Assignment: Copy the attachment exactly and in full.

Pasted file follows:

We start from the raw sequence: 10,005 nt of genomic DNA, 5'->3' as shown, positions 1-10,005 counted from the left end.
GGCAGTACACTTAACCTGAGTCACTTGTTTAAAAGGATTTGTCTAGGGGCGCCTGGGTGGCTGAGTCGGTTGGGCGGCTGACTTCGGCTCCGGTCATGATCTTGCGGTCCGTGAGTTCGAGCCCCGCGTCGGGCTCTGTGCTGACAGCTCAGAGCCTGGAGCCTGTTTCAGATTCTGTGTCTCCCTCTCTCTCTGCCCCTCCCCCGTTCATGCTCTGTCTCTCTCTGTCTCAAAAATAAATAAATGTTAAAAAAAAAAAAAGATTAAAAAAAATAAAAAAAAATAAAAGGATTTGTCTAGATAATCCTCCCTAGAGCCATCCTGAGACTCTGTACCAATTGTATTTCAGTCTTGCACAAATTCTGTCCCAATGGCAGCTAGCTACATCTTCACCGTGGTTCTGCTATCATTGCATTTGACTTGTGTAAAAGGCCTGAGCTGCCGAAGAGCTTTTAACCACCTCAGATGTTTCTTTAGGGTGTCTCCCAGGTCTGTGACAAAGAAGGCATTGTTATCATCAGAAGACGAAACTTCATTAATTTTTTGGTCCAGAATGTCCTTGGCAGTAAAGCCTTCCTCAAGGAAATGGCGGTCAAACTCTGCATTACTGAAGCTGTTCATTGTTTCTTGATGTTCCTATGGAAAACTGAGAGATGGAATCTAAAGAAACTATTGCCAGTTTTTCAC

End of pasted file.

We start from the raw sequence: 10,005 nt of genomic DNA, 5'->3' as shown, positions 1-10,005 counted from the left end.
GGCAGTACACTTAACCTGAGTCACTTGTTTAAAAGGATTTGTCTAGGGGCGCCTGGGTGGCTGAGTCGGTTGGGCGGCTGACTTCGGCTCCGGTCATGATCTTGCGGTCCGTGAGTTCGAGCCCCGCGTCGGGCTCTGTGCTGACAGCTCAGAGCCTGGAGCCTGTTTCAGATTCTGTGTCTCCCTCTCTCTCTGCCCCTCCCCCGTTCATGCTCTGTCTCTCTCTGTCTCAAAAATAAATAAATGTTAAAAAAAAAAAAAGATTAAAAAAAATAAAAAAAAATAAAAGGATTTGTCTAGATAATCCTCCCTAGAGCCATCCTGAGACTCTGTACCAATTGTATTTCAGTCTTGCACAAATTCTGTCCCAATGGCAGCTAGCTACATCTTCACCGTGGTTCTGCTATCATTGCATTTGACTTGTGTAAAAGGCCTGAGCTGCCGAAGAGCTTTTAACCACCTCAGATGTTTCTTTAGGGTGTCTCCCAGGTCTGTGACAAAGAAGGCATTGTTATCATCAGAAGACGAAACTTCATTAATTTTTTGGTCCAGAATGTCCTTGGCAGTAAAGCCTTCCTCAAGGAAATGGCGGTCAAACTCTGCATTACTGAAGCTGTTCATTGTTTCTTGATGTTCCTATGGAAAACTGAGAGATGGAATCTAAAGAAACTATTGCCAGTTTTTCAC